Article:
Treasury Secretary Janet Yellen on Thursday warned against including Bitcoin and other cryptocurrencies in retirement plans, calling them a “very risky investment”.

Yellen’s comments came at a New York Times event in Washington, in response to a question about Fidelity’s April announcement that it will let workers save up to 20% of their retirement funds in Bitcoin.

“It’s not something that I would recommend to most people who are saving for their retirement,” she said. “To me, it’s a very risky investment.”

The U.S. Labor Department has previously signaled its opposition to Fidelity allowing Bitcoin in retirement accounts, saying it had “grave concerns” over the decision. But House Republicans last month sought to protect the option with a bill that would prevent a federal ban on crypto retirement savings.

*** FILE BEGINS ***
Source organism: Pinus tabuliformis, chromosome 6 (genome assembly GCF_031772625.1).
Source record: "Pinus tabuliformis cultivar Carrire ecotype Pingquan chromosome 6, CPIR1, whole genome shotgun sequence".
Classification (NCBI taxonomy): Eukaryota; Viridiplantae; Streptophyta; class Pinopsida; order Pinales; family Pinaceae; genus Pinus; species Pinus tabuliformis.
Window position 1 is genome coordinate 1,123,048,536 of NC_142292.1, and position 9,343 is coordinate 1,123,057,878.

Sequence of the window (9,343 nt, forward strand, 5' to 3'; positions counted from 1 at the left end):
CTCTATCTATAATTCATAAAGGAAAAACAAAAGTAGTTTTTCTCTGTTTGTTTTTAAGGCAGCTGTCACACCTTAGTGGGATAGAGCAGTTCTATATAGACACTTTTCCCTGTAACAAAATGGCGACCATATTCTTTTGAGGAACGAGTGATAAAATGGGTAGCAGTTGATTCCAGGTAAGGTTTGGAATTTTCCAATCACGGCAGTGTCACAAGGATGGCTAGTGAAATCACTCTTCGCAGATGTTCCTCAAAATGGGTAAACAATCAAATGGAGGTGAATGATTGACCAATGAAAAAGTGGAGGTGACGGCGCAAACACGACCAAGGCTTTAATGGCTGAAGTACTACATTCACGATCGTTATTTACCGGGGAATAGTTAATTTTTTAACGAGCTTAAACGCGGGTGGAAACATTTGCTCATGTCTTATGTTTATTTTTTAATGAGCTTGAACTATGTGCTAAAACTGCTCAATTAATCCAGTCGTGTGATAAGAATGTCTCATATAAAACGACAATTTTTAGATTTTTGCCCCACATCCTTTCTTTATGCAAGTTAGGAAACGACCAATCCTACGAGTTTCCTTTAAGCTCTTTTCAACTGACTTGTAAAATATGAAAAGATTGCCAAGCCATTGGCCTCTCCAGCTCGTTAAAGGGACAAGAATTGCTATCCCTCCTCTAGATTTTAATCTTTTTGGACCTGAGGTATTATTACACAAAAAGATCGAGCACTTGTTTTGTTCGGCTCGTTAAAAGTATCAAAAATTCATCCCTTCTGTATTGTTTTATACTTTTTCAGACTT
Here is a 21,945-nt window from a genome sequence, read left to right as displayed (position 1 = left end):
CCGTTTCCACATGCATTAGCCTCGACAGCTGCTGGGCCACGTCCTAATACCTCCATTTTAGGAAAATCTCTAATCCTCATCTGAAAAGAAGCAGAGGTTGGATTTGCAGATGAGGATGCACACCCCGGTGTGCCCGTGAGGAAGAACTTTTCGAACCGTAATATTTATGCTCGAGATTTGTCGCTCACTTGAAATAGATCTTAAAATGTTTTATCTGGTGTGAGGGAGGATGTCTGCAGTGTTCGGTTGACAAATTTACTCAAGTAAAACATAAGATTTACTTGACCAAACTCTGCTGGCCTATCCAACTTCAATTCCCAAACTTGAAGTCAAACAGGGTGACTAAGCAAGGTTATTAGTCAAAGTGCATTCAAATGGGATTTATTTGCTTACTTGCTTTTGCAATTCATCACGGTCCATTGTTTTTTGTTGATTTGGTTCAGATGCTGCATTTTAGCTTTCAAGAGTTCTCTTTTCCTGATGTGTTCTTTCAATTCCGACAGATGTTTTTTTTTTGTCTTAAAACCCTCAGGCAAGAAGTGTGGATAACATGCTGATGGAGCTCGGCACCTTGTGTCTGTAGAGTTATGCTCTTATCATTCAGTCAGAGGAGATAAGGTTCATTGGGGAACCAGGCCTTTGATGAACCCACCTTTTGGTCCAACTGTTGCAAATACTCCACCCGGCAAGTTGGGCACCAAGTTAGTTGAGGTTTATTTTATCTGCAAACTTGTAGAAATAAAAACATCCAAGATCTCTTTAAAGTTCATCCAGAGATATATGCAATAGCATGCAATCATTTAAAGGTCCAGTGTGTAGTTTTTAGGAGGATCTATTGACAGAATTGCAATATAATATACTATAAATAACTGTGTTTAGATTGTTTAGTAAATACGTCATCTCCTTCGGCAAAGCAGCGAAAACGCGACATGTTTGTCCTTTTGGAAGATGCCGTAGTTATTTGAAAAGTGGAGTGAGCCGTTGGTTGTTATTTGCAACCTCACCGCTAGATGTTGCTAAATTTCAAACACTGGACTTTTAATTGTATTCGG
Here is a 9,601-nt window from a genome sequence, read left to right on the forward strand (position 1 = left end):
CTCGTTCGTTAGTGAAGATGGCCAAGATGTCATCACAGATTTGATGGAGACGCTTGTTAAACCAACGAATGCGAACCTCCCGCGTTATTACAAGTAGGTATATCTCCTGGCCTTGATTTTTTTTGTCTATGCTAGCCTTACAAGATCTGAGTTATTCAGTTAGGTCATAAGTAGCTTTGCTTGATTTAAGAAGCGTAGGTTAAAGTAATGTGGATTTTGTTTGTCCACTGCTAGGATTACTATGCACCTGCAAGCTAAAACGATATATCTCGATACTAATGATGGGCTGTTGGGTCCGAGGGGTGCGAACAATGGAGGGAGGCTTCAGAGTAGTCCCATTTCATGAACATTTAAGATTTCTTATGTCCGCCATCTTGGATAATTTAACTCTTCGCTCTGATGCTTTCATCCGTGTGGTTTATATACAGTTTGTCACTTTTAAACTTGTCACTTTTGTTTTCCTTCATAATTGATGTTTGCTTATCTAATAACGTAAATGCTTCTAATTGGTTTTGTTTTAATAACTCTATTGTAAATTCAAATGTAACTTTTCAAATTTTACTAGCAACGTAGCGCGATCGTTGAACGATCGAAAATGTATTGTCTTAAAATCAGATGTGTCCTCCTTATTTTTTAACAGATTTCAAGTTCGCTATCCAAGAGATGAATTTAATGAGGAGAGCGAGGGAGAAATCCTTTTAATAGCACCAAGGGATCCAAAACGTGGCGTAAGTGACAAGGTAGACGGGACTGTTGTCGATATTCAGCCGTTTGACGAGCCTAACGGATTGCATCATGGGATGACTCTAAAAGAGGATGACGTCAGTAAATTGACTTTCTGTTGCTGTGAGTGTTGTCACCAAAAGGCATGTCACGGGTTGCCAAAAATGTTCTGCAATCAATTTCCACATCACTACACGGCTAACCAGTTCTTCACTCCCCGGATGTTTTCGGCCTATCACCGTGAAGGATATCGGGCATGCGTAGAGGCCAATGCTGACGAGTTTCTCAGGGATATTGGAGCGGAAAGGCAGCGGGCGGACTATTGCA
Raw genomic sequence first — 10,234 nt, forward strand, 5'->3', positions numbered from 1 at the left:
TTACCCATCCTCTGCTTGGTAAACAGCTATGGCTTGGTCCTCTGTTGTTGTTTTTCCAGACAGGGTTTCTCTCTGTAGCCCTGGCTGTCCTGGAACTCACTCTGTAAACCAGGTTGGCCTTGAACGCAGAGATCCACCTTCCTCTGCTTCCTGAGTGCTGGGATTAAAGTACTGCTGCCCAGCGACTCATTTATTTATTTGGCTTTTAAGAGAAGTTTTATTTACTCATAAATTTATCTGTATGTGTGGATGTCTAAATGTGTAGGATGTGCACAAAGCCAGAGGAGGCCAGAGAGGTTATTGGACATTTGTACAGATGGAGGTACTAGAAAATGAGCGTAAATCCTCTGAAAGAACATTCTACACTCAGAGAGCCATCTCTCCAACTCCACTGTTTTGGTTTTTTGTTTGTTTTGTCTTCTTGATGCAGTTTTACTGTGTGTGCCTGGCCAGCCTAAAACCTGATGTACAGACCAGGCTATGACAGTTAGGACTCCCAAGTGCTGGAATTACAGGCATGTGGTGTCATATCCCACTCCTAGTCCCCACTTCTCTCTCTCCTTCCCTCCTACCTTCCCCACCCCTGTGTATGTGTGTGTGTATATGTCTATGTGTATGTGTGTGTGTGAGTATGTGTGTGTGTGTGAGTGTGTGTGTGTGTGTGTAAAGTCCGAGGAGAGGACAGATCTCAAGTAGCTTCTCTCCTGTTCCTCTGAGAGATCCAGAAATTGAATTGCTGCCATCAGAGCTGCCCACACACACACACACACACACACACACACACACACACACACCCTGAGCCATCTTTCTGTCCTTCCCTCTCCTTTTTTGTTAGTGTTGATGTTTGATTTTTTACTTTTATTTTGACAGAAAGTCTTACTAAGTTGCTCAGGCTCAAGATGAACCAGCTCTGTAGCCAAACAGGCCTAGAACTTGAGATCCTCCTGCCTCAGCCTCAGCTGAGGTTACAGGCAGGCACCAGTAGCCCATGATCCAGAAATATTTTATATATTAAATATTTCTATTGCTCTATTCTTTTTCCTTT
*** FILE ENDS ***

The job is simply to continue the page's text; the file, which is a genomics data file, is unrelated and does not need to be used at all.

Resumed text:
At the event on Thursday, Yellen went on to say that she thought it would be “legitimate” if Congress decided to apply rules to those retirement plans that are granted favorable tax terms.

“The tax laws have created the opportunity to save in tax-advantaged ways,” she said. “If Congress wanted to get involved in legislating in this area and say, ‘we’ve given tax incentives to 401(k)s and retirement plans, and we want to regulate what form that savings can take’, to my mind that would be legitimate. I’m not saying I’m recommending it.”

Yellen and crypto

Yellen’s own attitude to crypto over the years has been mixed. Famously saying she was “not a fan” of Bitcoin in 2018, she more recently conceded that there were some benefits to the technology including innovation.


In the aftermath of the Terra stablecoin UST’s meltdown, she said that crypto poses no systemic risk to the financial system, but also called for Congress to pass stablecoin legislation by the end of this year.

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